A big issue is that the fan needs to be turned on to be effective. There are host of reasons why it doesnt get turned on, but there is a way to override almost all of them – adding a motion sensor.

A motion sensor works by turning the exhaust fan on when it detects the room is being occupied. Once it no longer senses motion in the room, it will stay on for a preset amount of time and then turn off. It will run for longer than the room is occupied to make sure any residual steam or moisture from a shower is exhausted out of the room. The automation is the key part of this. There is nothing to turn on or off. This is especially great for rental properties where occupants might not be as diligent as you might want them to be with the ventilation of the home.

Adding a motion sensor can be done fairly easily. If you need to install a new fan or replace an existing one, there are many options that have a built in motion senor. If replacing the fan is not something you need to do, motion sensing wall switches are available. These simply replace the current switch the fan is wired to.

To learn more about integrated motion sensing fans or motion sensing wall switches, visit

Tuesday, November 1, 2016

Get ventilation sensitive – using a humidity sensor with your exhaust fan

Thinking about how to improve your bathroom might not be something you spend a lot of time dwelling on and if you do it is probably how you want to replace the vanity, that new shower head or even how you are going to completely remodel. Even when you clean the bathroom, probably more thought goes into what a hassle it is and how much mildew is building up after just cleaning it.

While a complete remodel of the bathroom might be out of reach, there is a fairly simple upgrade you can make to your bathroom that will at least help with the cleaning process – adding a humidity sensor to your exhaust fan.

A humidity sensor will automatically turn the exhaust fan on when the humidity level of the room reaches a preset point and will stay on until it falls below that point. Here is how it works; you start the shower, which instantly raises the humidity level of the room so the fan turns on. After your shower, there will still be residual humidity in the room, so the fan will continue to run until that humid air has been exhausted out of the home. This helps prevent the build up of mold and mildew, both like warm humid environments. As an added bonus, it is all automated, nothing for you to do.

Adding a humidity sensor can be done fairly easily. If you need to install a new fan or replace an existing one, there are many options that have a built in humidity senor. If replacing the fan is not something you need to do, humidity sensing wall switches are available. These simply replace the current switch the fan is wired to.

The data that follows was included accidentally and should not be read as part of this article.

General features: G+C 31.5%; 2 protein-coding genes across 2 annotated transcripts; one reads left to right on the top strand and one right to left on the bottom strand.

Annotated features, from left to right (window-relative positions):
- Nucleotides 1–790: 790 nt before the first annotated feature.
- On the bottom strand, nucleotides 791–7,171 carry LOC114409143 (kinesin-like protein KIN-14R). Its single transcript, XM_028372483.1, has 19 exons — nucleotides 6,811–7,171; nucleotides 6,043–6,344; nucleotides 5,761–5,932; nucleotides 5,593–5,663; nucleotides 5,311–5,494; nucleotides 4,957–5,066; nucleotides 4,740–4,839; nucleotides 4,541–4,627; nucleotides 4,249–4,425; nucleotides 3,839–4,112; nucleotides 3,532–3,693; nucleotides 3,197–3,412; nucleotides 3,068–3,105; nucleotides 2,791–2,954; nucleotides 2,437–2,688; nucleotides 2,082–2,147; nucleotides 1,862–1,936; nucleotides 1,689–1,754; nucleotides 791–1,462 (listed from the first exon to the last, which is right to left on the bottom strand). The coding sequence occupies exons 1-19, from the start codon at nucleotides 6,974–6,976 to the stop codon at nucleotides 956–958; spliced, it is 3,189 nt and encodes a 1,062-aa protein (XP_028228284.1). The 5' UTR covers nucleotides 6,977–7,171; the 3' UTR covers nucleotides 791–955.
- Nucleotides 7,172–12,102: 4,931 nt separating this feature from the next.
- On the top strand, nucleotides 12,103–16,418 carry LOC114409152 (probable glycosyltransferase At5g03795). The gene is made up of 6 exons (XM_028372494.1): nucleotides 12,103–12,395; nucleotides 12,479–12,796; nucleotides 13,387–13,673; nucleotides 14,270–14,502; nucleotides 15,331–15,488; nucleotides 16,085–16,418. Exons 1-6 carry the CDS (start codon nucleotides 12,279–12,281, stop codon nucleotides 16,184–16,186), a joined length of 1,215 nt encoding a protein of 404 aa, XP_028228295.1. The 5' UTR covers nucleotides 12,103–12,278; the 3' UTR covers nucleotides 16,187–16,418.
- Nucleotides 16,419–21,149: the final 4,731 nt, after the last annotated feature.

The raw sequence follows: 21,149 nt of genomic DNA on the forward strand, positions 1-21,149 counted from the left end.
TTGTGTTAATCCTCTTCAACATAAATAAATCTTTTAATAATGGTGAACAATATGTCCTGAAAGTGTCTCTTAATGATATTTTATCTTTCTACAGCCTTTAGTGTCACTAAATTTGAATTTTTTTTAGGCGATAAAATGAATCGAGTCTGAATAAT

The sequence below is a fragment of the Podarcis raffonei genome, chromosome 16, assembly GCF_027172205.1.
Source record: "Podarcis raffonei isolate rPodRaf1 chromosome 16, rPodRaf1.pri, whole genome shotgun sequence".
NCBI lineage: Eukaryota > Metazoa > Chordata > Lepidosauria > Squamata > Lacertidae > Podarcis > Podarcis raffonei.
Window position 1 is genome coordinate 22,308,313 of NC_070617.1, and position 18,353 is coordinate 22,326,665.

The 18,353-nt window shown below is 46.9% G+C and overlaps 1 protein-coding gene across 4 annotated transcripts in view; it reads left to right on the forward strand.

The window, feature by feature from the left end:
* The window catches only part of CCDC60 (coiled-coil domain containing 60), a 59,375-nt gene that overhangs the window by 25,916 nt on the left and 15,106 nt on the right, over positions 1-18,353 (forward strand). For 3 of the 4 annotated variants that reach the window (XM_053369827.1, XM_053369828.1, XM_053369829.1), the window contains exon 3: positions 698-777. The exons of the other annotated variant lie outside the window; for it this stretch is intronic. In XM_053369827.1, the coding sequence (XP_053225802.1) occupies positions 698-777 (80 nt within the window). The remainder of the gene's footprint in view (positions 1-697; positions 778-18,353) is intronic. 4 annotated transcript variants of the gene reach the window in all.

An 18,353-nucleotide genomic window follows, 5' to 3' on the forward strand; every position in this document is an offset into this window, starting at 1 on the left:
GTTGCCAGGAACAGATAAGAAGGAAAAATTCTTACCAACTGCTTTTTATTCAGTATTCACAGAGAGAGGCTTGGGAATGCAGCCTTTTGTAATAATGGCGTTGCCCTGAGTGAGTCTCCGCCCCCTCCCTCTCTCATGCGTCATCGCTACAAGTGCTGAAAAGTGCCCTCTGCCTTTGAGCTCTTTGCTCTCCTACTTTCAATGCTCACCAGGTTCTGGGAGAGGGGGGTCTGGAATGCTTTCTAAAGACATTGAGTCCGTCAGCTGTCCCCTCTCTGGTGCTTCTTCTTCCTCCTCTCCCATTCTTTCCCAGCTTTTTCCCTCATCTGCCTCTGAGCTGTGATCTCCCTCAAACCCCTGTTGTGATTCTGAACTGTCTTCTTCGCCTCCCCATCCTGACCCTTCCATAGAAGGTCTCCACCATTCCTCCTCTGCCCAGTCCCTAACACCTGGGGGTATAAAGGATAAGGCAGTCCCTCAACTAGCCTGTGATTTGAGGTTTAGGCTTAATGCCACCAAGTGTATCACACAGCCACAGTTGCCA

To learn more about integrated humidity sensing fans or humidity sensing wall switches, visit

Tuesday, October 18, 2016

Time it right – using timer switches with your exhaust fan or heater

Have you ever had a conversation with your children or spouse about leaving lights on in the house? Okay maybe conversation isnt the correct word but I think we have all been there and probably on both sides of it.

While we might not be able to help in all rooms, the bathroom is definitely one that has an easy solution – timer switches. A timer switch is an excellent and usually very easy upgrade to a bathroom that allows you to control as little or as much as you want.

Because bathrooms are used for a limited amount of time, timer switches make a lot of sense. Switches come in all forms and functions, from the traditional dials to programmable electronic ones. When choosing a timer switch, you want to consider a few things. 
  1. Can the switch handle the power requirements needed. If you are using a timer switch to control a heater function (and we highly, highly recommend you do) you want to make sure the switch is rated for it. Switches will have a rating on them with the maximum amount of watts or amps it can handle. Simply match that to what you are controlling with the switch. For instance if you have a heater that uses 1350 watts - makes sure the switch is rated for at least that amount. 
  2. What type of features do you want on the switch. When using with a combination fan and light, a useful function is a timer switch that turns the light off but allows the fan to run for an additional amount of time. This allows the fan to complete the ventilation process without having to have the light on during the entire time.
  3. Make sure the switch can accommodate the amount of time you typically spend in the bathroom. If it takes you 40 minutes, a 15-minute timer is probably going to be more of a hassle for you than help.
To learn more about timer solutions, visit